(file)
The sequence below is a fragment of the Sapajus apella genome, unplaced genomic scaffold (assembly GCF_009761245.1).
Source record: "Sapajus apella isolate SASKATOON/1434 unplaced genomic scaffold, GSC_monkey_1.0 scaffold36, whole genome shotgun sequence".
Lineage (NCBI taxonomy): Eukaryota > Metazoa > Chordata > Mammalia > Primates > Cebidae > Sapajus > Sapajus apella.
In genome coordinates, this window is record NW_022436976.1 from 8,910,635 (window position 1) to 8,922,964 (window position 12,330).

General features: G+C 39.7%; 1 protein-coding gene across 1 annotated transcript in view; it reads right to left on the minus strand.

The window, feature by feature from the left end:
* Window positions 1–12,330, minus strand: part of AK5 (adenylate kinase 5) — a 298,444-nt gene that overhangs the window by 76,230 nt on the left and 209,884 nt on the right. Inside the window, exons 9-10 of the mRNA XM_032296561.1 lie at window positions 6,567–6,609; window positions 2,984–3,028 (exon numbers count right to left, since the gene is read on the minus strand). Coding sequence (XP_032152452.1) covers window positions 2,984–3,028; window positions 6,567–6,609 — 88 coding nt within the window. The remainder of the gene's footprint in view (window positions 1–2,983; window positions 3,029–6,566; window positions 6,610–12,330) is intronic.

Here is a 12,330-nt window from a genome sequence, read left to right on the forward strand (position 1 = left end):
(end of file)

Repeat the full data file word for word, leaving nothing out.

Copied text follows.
The sequence below is a fragment of the Sapajus apella genome, unplaced genomic scaffold (assembly GCF_009761245.1).
Source record: "Sapajus apella isolate SASKATOON/1434 unplaced genomic scaffold, GSC_monkey_1.0 scaffold36, whole genome shotgun sequence".
Lineage (NCBI taxonomy): Eukaryota > Metazoa > Chordata > Mammalia > Primates > Cebidae > Sapajus > Sapajus apella.
In genome coordinates, this window is record NW_022436976.1 from 8,910,635 (window position 1) to 8,922,964 (window position 12,330).

General features: G+C 39.7%; 1 protein-coding gene across 1 annotated transcript in view; it reads right to left on the minus strand.

The window, feature by feature from the left end:
* Window positions 1–12,330, minus strand: part of AK5 (adenylate kinase 5) — a 298,444-nt gene that overhangs the window by 76,230 nt on the left and 209,884 nt on the right. Inside the window, exons 9-10 of the mRNA XM_032296561.1 lie at window positions 6,567–6,609; window positions 2,984–3,028 (exon numbers count right to left, since the gene is read on the minus strand). Coding sequence (XP_032152452.1) covers window positions 2,984–3,028; window positions 6,567–6,609 — 88 coding nt within the window. The remainder of the gene's footprint in view (window positions 1–2,983; window positions 3,029–6,566; window positions 6,610–12,330) is intronic.

Here is a 12,330-nt window from a genome sequence, read left to right on the forward strand (position 1 = left end):